“Come.  Ride with me!  You can’t see it yet, but the Morning is glorious!  The Son is like a ball of fire, and all the air is alive with His presence.  You can’t see it yet, you can’t see it yet, you can’t see it yet . . .”

And the fact that I don’t see it yet — don’t begin to understand it yet, doesn’t change the fact that I believe it is for real, and that someday, The Son will come for all who look for him, and it won’t carry the grief of this day, but rather the promise of a Glorious reunion and an eternity without the pain of separation.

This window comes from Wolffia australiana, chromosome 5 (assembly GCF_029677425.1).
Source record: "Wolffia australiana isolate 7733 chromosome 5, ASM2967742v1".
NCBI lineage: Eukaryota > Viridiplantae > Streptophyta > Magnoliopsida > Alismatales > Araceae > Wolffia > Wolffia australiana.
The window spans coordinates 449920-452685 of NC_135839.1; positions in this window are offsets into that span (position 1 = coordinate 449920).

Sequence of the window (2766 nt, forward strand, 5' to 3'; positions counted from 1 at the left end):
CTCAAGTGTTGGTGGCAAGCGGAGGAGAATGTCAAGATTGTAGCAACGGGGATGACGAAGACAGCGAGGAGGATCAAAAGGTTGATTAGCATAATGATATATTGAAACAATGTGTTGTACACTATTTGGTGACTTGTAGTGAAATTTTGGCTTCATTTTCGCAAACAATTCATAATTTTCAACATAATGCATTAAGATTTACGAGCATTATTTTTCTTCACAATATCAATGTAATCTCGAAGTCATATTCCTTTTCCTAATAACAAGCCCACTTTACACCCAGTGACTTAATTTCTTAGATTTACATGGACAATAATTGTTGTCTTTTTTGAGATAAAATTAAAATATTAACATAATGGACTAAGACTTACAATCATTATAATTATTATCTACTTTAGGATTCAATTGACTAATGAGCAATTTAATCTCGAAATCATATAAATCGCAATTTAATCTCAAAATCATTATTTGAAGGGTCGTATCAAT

“Ah, Merlin!  The ‘if only’s’ and the sadness of this day crowd out the the things my head wants to say.  We will miss you, and you will always be thought of with good memories in the hearts of so many.  May God grant healing to your family, and may this “seed sown in the mortal body” rise to everlasting life.”

(Lord Jesus, forgive my questioning heart, but WHY did it have to be him????)